Book of Oppositions | Pocket Full of Mumbles |


This world is one big game of "Go"-- Black against White, Light against Darkness --and we all have a choice to make: Do we war FOR the Light?

...or against it?

Vindication for Velikovsky?

Rogue planets? Unwed to any star? Japanese astronomers now claim to have found such free-floating planets. Could it be that Immanuel Velikovsky's infamous book Worlds in Collision is now vindicated?

Was a rogue planet the titular force responsible for some of the Bible's most famous miracles?

Velikovsky is still near-universally poo-pooed, and more's the pity. People still accept the more than 150 year old findings of Darwin in spite of some of his scientific conclusions' complete real(read: modern)-world failure. Let's face it, there were things about the human cell Darwin could not have known; science had not advanced enough to give him a proper view into the inner workings of the cell. He didn't even know about DNA which was discovered (and not by the name 'DNA') 10 years after his Origin of the Species was first published in late 1859.

Before the early 1860's the cell was thought to be simply a bag of protoplasm with a nucleus. Darwin's understanding of DNA, therefore, was non-existent-- though he did have a grasp on the idea of mutations within what would later be called DNA.

I've said all this to say that we often assume that what we know at present is the 'end all, be all' of human understanding. Velikovsky, to many, is considered a crackpot, even though he's been right about a number of things.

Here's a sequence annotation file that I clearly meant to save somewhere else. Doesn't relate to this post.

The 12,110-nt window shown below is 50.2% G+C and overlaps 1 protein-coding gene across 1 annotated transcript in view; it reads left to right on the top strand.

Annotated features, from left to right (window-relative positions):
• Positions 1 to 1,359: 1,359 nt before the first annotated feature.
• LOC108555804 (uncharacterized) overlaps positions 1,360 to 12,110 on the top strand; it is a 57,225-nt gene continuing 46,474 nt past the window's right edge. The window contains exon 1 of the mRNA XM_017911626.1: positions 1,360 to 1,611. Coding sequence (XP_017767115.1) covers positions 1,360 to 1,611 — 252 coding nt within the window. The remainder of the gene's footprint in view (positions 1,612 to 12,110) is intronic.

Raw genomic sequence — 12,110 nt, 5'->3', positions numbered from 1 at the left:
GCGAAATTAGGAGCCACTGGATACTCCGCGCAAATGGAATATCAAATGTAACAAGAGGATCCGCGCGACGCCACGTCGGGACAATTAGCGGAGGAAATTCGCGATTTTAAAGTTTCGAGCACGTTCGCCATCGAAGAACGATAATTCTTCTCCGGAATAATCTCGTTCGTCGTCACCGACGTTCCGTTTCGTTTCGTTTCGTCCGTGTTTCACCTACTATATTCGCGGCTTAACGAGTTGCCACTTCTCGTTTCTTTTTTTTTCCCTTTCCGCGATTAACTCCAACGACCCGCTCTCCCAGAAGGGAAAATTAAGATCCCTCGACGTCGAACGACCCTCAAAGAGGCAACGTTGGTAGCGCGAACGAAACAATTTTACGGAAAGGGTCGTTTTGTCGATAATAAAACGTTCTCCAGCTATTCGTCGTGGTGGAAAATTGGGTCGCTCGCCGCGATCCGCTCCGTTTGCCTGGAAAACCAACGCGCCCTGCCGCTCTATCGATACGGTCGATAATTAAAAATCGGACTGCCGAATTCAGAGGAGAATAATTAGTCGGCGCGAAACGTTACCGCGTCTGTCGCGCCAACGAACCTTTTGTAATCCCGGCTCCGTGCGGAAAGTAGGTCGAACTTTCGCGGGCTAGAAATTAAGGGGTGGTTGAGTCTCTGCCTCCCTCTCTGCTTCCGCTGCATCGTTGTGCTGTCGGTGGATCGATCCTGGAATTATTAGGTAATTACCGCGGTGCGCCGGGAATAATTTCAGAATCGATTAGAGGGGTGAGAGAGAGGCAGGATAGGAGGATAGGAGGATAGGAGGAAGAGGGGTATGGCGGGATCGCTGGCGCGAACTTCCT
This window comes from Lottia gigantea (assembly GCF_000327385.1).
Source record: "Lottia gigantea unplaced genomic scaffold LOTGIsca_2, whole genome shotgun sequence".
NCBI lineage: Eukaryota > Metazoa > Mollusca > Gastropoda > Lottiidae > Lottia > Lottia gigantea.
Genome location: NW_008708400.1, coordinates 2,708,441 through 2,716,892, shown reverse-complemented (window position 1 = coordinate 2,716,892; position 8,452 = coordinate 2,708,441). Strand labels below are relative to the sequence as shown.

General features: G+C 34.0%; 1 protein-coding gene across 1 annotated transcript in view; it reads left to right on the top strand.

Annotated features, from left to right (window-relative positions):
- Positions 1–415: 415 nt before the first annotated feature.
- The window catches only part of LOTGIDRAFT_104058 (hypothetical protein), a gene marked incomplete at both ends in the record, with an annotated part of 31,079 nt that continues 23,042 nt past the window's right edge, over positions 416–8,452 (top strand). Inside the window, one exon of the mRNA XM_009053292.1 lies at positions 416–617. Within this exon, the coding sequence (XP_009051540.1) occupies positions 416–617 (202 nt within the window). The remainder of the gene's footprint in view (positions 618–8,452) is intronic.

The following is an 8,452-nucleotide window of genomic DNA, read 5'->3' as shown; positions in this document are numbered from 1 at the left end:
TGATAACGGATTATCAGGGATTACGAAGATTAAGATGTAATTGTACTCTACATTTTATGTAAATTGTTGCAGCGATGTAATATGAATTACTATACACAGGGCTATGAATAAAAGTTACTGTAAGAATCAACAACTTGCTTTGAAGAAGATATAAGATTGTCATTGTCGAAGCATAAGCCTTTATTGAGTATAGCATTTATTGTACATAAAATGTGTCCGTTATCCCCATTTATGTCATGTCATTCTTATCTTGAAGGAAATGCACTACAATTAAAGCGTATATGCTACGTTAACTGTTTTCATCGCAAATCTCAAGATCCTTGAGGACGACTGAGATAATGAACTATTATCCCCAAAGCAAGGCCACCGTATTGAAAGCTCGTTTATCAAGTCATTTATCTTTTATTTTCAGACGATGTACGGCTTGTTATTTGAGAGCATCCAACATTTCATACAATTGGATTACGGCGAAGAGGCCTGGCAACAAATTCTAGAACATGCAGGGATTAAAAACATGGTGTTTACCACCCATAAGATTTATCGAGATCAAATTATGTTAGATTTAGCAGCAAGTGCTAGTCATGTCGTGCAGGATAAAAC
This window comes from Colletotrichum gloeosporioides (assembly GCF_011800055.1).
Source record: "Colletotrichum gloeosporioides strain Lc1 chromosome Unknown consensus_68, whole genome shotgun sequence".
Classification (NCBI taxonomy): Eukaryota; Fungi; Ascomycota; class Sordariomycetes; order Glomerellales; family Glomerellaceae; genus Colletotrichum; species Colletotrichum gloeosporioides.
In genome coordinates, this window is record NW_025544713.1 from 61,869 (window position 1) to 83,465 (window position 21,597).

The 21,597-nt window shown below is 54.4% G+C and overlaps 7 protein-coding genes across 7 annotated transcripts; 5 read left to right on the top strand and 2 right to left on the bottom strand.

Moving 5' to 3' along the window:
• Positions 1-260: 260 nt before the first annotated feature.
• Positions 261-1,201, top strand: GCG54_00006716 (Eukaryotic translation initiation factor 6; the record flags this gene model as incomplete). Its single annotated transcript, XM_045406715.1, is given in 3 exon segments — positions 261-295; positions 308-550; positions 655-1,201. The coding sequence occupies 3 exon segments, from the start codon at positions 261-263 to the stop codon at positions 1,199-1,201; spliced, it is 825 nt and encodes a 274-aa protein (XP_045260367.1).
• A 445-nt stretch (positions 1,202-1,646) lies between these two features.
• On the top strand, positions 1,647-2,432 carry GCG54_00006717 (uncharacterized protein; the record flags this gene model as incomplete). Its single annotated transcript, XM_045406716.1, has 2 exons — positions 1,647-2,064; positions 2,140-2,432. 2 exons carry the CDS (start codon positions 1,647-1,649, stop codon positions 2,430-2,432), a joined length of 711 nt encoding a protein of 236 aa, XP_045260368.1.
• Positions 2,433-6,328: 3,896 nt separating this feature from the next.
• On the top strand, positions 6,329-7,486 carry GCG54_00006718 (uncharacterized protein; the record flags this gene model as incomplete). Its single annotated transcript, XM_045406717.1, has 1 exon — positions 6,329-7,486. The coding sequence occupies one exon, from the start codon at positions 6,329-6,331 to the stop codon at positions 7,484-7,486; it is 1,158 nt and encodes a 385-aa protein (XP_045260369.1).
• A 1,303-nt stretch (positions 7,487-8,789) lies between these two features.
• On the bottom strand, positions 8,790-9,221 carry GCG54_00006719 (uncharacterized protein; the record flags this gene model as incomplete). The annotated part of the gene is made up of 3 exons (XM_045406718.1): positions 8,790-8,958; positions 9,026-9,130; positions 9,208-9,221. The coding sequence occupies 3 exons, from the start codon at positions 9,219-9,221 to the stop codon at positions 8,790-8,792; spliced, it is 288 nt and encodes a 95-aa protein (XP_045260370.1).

But wandering stars? Even the bible spoke of such things... Jude 13

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posted by Eric @ 2:55 PM, ,

Excerpts From...

The Trouble with Happiness
Alexander Green, Whiskey & Gunpowder, May 16, 2011

"Every life is lived between the poles of joy and sadness. Laughter and love are part of it. But so are pain and suffering. To deny the tragic aspects of the world is to suppress a large part of what it means to be human..."
Great artists often try to awaken us — or stir our conscience — by reminding us of the more doleful aspects of life. In response to the 16th Street Church bombing in 1963, an attack by the Ku Klux Klan in Birmingham that killed four girls, saxophonist John Coltrane wrote "Alabama," an instrumental work that expresses anguish and sorrow more eloquently than words."
In 1890, Vincent Van Gogh, overcome by feelings of worthlessness, walked out into the southern French countryside and shot himself in the gut with a pistol. Just 37, he died from the wound two days later. Yet in the previous two years — and despite his bleakness — he completed more than 200 paintings, many of them masterpieces.

Handel, after years spent at the top of the musical world, fell into terrible poverty, ill health, and deep depression. Yet from the depths of profound despair, he completed his greatest work, "Messiah."

Beethoven raged against advancing deafness and his own finitude, yet created immortal works during this period, including his Fifth Symphony; his only opera, Fidelio; his late string quartets; and the Ninth Symphony, with its triumphant "Ode to Joy."